A tobogganing accident that broke her leg in six places ended Sharon LaPier’s skating career at the age of 13.
But her love and dedication to the sport – and kids who skate — has never waned.
At age 75, Sharon has volunteered for 47 years with the Moore Skating Club in just about every capacity imaginable. She’s been a parent volunteer, sat on the board, had a long stint as president, was a judge/evaluator for Skate Canada, raised funds and coached on the ice.
In fact, Sharon has been a staunch supporter of the club almost as long as it has existed. She is spending this winter preparing for the club’s 50th anniversary, planning for a special ice show on March 25 and sewing dozens of costumes for it.
“Figure skating gets in your blood,” she says explaining her extraordinary commitment. “I can’t explain it but it’s a passion, an addiction.”
“At Sharon’s core is her concern for skaters and her love of the sport,” says family friend Lisa Riddoch.
“It’s very much who she is. The woman is a leader on so many levels. She’s done practically everything, and her ability to be a role model, to inspire and mentor others, is exceptional.”
Lisa was seven years old when Sharon suggested she start skating. “My mom agreed and I’ve had a lengthy skating career and been a judge with Skate Canada for 30 years.”
That’s the kind of influence Sharon has, said Lisa.
Sharon served as a five-level gold judge for 15 years, travelling throughout Southwestern Ontario and Michigan to judge/evaluate figures, free skate, dance, interpretive and skills.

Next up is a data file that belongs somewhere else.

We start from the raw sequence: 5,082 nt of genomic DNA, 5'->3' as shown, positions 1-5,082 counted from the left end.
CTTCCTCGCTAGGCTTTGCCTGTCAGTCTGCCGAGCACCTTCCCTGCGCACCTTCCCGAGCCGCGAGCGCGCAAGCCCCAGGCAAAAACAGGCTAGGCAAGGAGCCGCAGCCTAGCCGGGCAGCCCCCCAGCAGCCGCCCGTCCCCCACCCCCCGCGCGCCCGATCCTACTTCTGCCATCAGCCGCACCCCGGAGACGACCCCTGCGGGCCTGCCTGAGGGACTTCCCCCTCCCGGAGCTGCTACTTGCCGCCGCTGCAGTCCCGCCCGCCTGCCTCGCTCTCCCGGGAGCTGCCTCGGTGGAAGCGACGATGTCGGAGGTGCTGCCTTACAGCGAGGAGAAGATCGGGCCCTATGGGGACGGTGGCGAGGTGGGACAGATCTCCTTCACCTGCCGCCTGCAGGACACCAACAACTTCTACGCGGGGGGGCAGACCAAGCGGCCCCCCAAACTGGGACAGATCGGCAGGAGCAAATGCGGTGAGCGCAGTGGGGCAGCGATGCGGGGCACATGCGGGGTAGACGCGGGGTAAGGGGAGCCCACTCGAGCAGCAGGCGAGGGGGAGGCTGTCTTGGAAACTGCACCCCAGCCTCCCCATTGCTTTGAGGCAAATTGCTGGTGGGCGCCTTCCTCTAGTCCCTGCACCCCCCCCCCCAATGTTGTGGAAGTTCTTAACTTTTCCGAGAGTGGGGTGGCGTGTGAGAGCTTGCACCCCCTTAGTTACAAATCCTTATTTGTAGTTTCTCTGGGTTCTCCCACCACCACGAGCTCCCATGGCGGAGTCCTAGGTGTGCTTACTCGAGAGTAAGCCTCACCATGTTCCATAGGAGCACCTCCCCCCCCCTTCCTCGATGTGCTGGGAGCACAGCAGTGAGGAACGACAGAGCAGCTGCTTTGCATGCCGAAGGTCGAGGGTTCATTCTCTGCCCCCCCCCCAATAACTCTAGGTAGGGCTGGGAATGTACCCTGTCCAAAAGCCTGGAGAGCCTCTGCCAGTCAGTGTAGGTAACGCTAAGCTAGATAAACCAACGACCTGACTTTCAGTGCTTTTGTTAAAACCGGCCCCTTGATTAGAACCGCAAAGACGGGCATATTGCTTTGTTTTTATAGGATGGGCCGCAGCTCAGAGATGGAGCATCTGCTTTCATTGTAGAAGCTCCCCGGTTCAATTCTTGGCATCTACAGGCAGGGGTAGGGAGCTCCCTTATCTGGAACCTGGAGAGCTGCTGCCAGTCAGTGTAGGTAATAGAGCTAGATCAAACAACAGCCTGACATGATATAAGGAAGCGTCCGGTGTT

She was widowed in her 30s and raised her daughters Karolyn and Marianne largely on her own. When she enrolled her daughters in skating, she immediately jumped into volunteering for the skate club.
She still is at the arena regularly to get her two grandchildren on the rink three nights a week.
Sharon is co-owner of LaPier’s Flowers & Gifts in Corunna and for years she could be found with her sewing machine at the shop, making dozens of costumes a year for the annual ice show.
All that while working 45 years as a full-time border services employee.
“I retired the day I found out I was going to be a grandmother,” she explained. “Thomas and Addison are my best, best buddies.”
Sharon is also very committed to Knox Moore Presbyterian Church where she was recently named an elder.
She’s a lay minister, responsible for filling in at the pulpit as needed. She is the clerk of presbytery for Lambton West/Middlesex, and does grief counselling.
“I use my gift of speaking. You have to be willing to work very hard at your faith and study the bible,” she said.
She’s always been a public speaker and worked alongside the OPP delivering anti-drug messages in local elementary schools for 10 years.
“Mom’s dedication to youth has always been her driving force,” said daughter Marianne. “She wants to make sure all kids are treated equally and that all kids have opportunity.
“I know I’m biased, but she’s a great lady.”
If you want to nominate someone for The Journal’s Exceptional Person of the Week, contact [email protected]